While four land owners cry foul over compensation
PHPA II: Kinley Dorji, 54, has been living in a single storied structure at Kamichu market along the Tsirang-Wangdue highway for more than 23 years. The structure is all that the family owns.
But as the year ends, the single father of two is worried. His structure, which was constructed on government land, would soon be dismantled.
A week ago the gewog had issued him a final notification to vacate the land by December 31. He was among the seven residents of Kamichu who according to the local government were illegal occupants.
The notification was issued as per the Land Act, which states that construction or occupying of any land irrespective of government or others is not allowed, if it does not belong to the occupant.
One of the occupants is 44-year old Sangay Choden. She runs a small shop at Kamichu market and has lived there for more than 24 years. “I am worried; this shop is our only source of income, which has helped me raise my children.”
Kinley Dorji said he has nowhere to go and owns no land. “I can’t even work.” Kinley suffered a major burn on his body few years ago while working at a hotel in Punakha.
Daga gewog’s administration officer Desang said they have been issuing several notifications since last year as per the land commission’s instruction but none of the occupants have complied with it.
This time he said the gewog has notified all residents, both illegal occupants and thram-holders to vacate the area by December 31, since the land would be used by Punatsangchu hydropower project Authority-II for the construction of a substation.
Desang said there are seven illegal occupants and seven thram holders, and a forestry office. PHPA has designated land substitutes for the forestry office and thram holders from an area that is located opposite Kamichu market.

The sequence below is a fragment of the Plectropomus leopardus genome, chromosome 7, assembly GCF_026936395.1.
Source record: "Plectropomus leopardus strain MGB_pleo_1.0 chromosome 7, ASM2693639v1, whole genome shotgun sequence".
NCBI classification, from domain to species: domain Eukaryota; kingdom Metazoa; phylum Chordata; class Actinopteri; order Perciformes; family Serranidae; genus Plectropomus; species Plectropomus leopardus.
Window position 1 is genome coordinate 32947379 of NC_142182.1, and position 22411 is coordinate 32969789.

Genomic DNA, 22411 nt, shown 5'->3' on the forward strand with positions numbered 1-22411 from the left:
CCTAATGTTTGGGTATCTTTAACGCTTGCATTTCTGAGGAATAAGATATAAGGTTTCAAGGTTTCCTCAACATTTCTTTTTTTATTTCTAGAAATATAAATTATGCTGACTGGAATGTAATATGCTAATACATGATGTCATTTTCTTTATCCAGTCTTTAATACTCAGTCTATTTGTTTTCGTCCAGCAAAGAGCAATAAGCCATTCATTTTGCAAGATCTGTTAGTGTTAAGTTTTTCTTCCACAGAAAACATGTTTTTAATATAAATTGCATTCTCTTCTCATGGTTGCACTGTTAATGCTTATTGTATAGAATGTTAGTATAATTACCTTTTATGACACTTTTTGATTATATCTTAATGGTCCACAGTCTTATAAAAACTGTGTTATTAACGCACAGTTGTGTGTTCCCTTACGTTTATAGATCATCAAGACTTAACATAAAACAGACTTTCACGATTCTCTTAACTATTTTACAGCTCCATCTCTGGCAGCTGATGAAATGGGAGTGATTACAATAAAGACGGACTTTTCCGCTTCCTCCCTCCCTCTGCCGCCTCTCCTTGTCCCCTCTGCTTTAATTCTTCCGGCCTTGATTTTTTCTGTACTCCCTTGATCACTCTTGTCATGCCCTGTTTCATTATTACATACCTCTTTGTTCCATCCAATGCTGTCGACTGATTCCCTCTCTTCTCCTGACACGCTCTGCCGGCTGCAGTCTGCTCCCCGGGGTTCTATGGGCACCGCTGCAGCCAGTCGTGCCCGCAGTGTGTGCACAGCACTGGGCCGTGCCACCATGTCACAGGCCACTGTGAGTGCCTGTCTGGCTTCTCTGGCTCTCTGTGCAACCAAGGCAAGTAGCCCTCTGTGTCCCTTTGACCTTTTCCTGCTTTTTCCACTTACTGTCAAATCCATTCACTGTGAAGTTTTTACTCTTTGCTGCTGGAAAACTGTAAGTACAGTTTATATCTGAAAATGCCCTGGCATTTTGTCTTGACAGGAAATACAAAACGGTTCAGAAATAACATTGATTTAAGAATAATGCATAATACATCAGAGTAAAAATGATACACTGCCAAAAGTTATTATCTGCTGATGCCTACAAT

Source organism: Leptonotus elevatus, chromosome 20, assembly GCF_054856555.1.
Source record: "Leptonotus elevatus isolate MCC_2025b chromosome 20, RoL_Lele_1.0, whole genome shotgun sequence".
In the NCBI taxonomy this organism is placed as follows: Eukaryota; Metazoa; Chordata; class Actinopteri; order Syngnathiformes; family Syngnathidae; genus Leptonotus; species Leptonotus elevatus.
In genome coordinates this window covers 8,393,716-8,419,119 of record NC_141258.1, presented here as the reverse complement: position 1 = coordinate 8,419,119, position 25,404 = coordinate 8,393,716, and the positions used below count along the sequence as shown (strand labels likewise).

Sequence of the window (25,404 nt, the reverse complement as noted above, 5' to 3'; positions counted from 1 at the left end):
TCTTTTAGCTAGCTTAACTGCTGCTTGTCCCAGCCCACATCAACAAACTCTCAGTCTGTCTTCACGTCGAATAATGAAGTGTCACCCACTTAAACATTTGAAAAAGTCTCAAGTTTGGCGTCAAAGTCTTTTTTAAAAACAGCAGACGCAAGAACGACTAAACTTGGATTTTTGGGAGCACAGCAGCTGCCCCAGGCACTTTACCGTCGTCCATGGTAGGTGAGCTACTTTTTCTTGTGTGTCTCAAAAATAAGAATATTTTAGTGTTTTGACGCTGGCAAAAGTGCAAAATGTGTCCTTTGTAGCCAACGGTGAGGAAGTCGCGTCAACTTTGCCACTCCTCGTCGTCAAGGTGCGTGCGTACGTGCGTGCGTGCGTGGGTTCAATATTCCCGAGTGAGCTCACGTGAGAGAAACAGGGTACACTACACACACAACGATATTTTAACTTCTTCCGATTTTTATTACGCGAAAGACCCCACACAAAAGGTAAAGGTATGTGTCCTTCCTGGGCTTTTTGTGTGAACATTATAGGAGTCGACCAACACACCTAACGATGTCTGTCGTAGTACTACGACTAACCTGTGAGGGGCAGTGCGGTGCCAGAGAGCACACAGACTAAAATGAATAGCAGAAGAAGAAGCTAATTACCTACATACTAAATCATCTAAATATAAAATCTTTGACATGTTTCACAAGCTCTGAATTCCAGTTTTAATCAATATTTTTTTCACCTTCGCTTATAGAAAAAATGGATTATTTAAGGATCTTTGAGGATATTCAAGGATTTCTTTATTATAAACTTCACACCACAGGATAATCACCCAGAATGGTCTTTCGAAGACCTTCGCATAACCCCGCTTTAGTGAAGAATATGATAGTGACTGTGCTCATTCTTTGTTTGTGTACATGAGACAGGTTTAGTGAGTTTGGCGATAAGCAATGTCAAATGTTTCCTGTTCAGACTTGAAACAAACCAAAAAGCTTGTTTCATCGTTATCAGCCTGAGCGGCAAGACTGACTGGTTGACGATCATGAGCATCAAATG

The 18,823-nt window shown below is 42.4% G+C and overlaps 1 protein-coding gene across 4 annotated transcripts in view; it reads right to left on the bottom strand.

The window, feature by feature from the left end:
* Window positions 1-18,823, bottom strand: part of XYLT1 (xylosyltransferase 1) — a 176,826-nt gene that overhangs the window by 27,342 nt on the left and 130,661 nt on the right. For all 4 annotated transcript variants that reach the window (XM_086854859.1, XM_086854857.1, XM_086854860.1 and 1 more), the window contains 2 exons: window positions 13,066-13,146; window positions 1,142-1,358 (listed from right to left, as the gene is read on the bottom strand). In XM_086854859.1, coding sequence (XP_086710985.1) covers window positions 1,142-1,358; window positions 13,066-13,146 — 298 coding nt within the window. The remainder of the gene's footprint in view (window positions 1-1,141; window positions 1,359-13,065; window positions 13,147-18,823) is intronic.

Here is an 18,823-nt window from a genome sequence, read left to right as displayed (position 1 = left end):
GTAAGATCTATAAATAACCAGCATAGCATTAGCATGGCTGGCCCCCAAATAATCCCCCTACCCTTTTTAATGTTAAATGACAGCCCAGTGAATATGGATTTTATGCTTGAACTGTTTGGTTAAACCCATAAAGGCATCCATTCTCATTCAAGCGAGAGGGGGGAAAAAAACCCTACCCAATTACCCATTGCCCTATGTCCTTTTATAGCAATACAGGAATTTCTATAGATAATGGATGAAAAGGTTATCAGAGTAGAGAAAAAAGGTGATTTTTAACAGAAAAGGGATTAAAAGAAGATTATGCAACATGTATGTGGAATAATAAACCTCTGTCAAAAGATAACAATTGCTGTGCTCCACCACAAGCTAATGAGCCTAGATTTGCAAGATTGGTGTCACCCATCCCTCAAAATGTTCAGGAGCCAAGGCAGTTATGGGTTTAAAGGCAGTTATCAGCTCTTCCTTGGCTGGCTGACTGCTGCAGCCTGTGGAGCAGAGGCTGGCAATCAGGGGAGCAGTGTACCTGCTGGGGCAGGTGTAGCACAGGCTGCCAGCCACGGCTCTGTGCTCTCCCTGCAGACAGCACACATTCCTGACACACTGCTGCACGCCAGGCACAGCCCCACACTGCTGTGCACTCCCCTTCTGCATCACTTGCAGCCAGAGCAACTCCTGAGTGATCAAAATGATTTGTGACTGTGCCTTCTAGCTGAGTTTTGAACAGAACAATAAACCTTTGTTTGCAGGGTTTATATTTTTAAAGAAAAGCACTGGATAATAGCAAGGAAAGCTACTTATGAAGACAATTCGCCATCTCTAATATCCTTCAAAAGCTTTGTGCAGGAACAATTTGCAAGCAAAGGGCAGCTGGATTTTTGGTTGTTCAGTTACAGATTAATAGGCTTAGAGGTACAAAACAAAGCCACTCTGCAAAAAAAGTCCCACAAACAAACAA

While three of the seven thram-holders have accepted PHPA’s compensation and also taken land substitutes, the rest have refused. The three thram-holders who have accepted the compensation run shops in Kamichu while the other four do not have houses but owns land.
Wangchuk, a former gup is one of the landholders who have refused the compensation. He said he owns 13 decimal of land at Rurichu prior to PHPA construction. “When project construction started, my land was taken for PHPA-I and a substitute was given from Kamichu. We were told the Kamichu area would remain undisturbed by project activities back then,” he said.
He said they were given land substitutes in 2011 following which he has collected timber to construct house. But they were notified to stop the construction. “We were told they need that land for PHPA-II and would issue land substitute from other place,” he said. “Six years has passed and only few months ago I was called to the project office and asked to accept the compensation and land substitute.”
Dawa Gyelmo, Wangdue